Week Ending 25.01.2019
- This year, if not this decade, is beholden to the frustration that growth is seen as below par. The two key economies, the US and China, inevitably cannot find common ground. Corporations will have to consider politics and policy in their strategic direction.
- Consumer behaviour has clearly changed and property assets with specific tenants, or where they can be adapted, are being supported compared to traditional malls. This supports the contention that a blanket rule on the merits or otherwise of a sector is rarely appropriate.
A slowing growth meme has gripped financial markets since the third quarter of 2018. Some months later the analysis is more reflective and hones on two distinct issues.
The first is that the US policies of this administration have not done as much as expected for economic growth. Many will point to the tax cuts, but the evidence is that the corporate sector has rolled along in capital spending rather than take a dedicated reallocation of cash flow towards projects. In practice, many large corporations (particularly the tech companies) did not pay the statutory rate of tax in the first place, while small businesses have been hampered by lack of qualified labour that appears to have limited their capacity or desire to expand.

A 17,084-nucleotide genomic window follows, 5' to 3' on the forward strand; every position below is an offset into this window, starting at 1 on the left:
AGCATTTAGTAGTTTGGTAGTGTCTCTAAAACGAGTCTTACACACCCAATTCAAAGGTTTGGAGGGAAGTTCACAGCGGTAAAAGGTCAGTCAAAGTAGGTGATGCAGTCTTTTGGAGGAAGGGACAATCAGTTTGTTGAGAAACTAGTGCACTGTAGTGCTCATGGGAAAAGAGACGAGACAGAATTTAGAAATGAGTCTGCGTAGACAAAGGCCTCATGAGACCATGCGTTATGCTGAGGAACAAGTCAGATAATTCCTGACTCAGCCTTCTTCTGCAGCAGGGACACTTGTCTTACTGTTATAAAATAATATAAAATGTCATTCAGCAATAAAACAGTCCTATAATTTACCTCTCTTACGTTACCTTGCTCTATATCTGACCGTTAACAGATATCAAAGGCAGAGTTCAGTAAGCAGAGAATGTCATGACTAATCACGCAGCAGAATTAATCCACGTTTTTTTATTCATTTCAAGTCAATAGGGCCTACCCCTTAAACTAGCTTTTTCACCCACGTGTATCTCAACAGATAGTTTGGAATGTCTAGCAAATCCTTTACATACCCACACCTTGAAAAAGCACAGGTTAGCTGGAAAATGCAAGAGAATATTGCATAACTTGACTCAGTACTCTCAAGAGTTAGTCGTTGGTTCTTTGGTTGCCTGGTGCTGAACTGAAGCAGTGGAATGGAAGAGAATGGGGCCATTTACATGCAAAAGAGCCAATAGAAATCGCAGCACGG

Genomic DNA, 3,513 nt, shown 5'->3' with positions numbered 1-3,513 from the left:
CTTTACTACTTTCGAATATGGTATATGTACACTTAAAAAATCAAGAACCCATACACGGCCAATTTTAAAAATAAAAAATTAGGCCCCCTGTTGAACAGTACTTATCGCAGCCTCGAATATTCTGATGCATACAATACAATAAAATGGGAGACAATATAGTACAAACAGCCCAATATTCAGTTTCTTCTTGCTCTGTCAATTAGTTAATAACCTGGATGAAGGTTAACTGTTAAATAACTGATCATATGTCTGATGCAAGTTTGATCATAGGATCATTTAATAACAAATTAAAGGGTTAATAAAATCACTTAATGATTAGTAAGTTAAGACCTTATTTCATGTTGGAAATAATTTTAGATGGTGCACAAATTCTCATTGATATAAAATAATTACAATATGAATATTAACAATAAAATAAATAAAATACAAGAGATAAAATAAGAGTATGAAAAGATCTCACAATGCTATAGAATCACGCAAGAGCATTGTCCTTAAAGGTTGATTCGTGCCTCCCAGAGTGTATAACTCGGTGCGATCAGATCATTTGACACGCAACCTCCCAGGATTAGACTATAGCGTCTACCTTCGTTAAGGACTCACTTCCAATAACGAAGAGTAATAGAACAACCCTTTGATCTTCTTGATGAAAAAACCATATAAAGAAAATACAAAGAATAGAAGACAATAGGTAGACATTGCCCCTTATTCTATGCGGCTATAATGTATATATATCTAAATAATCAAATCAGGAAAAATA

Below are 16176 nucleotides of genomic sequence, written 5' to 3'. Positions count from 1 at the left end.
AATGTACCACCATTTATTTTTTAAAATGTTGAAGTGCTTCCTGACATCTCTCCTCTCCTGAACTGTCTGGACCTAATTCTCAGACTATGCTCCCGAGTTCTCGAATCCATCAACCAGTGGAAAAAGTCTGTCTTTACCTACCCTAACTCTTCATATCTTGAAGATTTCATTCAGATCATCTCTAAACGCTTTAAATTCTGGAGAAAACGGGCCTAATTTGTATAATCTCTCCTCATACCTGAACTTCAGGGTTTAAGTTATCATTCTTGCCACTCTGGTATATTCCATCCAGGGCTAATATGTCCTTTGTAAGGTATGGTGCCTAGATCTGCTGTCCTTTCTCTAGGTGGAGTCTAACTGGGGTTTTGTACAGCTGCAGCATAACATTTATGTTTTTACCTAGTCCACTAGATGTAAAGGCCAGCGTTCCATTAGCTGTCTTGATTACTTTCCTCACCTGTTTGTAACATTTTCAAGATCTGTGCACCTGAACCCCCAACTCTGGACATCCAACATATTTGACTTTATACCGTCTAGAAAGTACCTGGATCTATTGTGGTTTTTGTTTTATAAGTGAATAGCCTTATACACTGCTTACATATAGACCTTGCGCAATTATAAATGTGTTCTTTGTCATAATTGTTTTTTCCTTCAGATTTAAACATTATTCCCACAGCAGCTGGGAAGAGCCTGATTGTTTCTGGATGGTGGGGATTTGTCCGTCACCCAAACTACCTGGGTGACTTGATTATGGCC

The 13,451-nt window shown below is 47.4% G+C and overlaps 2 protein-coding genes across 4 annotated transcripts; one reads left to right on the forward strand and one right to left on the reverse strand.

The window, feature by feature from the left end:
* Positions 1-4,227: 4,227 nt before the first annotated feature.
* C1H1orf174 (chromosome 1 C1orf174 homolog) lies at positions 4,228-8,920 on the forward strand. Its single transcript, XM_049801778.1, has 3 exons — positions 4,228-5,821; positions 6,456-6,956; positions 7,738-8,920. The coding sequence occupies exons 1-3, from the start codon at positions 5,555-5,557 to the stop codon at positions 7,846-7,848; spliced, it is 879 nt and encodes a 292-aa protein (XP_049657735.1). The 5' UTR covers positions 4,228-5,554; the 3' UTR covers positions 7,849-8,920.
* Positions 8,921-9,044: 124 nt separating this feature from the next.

The household sector did not get the wage growth some anticipated and instead proved sensitive to interest rates, particularly in the housing market. Existing home sales are now at a three-year low, though there are signs that the fall in bond rates has renewed interest in housing. Another contributor could have been the tariff troubles across the Americas and China that pulled some jobs into the US, but also resulted in a fall in business confidence, as cited in surveys through the year.
The prognosis is that US GDP growth will resume its normal run rate of around 2.5% in 2018 (though the shutdown is estimated to possibly represent up to a 0.5% drag). This is far from problematic and certainty better than that of other developed regions, but not at the 3%+ level that the optimists had expected. Corporate profits are being adjusted accordingly.
The second factor that deserves attention outside the spotlight of daily news is global trade. The focus has been on the US/China battleground, as the changed agreements with Mexico and Canada are seen as resolved and inconsequential. China represents roughly 50% of global GDP growth and without China and its counterparties (including Australia), the pace will clearly take a big step backwards.